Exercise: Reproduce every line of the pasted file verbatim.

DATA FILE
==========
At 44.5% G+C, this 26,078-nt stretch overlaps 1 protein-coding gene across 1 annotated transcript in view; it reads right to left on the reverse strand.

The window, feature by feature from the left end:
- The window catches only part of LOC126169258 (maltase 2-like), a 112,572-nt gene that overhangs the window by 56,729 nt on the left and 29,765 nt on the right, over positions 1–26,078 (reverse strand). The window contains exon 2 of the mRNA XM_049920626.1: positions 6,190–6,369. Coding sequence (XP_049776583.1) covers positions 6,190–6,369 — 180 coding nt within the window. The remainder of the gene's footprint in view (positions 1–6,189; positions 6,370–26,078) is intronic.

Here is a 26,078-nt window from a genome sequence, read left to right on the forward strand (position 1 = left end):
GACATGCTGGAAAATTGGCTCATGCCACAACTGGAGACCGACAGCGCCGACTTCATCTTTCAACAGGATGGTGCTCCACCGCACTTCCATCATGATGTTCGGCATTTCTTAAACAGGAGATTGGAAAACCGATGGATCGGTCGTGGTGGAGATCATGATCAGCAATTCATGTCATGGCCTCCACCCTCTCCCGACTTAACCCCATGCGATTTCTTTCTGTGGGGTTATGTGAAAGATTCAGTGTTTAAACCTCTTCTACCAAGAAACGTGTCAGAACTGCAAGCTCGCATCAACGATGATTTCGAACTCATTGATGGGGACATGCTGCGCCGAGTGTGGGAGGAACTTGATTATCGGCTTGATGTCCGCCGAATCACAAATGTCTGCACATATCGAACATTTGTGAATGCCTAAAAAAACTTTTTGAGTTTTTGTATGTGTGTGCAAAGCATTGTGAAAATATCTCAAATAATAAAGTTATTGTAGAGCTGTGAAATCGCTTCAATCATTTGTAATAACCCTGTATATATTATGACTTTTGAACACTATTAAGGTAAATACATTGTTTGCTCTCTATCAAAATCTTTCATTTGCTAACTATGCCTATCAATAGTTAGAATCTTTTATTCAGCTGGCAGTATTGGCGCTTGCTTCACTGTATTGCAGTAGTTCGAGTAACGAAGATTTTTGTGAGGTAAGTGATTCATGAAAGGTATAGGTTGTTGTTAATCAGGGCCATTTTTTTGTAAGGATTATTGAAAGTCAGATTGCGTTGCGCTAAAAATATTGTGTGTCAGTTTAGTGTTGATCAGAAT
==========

At 44.5% G+C, this 26,078-nt stretch overlaps 1 protein-coding gene across 1 annotated transcript in view; it reads right to left on the reverse strand.

The window, feature by feature from the left end:
- The window catches only part of LOC126169258 (maltase 2-like), a 112,572-nt gene that overhangs the window by 56,729 nt on the left and 29,765 nt on the right, over positions 1–26,078 (reverse strand). The window contains exon 2 of the mRNA XM_049920626.1: positions 6,190–6,369. Coding sequence (XP_049776583.1) covers positions 6,190–6,369 — 180 coding nt within the window. The remainder of the gene's footprint in view (positions 1–6,189; positions 6,370–26,078) is intronic.

Here is a 26,078-nt window from a genome sequence, read left to right on the forward strand (position 1 = left end):
GACATGCTGGAAAATTGGCTCATGCCACAACTGGAGACCGACAGCGCCGACTTCATCTTTCAACAGGATGGTGCTCCACCGCACTTCCATCATGATGTTCGGCATTTCTTAAACAGGAGATTGGAAAACCGATGGATCGGTCGTGGTGGAGATCATGATCAGCAATTCATGTCATGGCCTCCACCCTCTCCCGACTTAACCCCATGCGATTTCTTTCTGTGGGGTTATGTGAAAGATTCAGTGTTTAAACCTCTTCTACCAAGAAACGTGTCAGAACTGCAAGCTCGCATCAACGATGATTTCGAACTCATTGATGGGGACATGCTGCGCCGAGTGTGGGAGGAACTTGATTATCGGCTTGATGTCCGCCGAATCACAAATGTCTGCACATATCGAACATTTGTGAATGCCTAAAAAAACTTTTTGAGTTTTTGTATGTGTGTGCAAAGCATTGTGAAAATATCTCAAATAATAAAGTTATTGTAGAGCTGTGAAATCGCTTCAATCATTTGTAATAACCCTGTATATATTATGACTTTTGAACACTATTAAGGTAAATACATTGTTTGCTCTCTATCAAAATCTTTCATTTGCTAACTATGCCTATCAATAGTTAGAATCTTTTATTCAGCTGGCAGTATTGGCGCTTGCTTCACTGTATTGCAGTAGTTCGAGTAACGAAGATTTTTGTGAGGTAAGTGATTCATGAAAGGTATAGGTTGTTGTTAATCAGGGCCATTTTTTTGTAAGGATTATTGAAAGTCAGATTGCGTTGCGCTAAAAATATTGTGTGTCAGTTTAGTGTTGATCAGAAT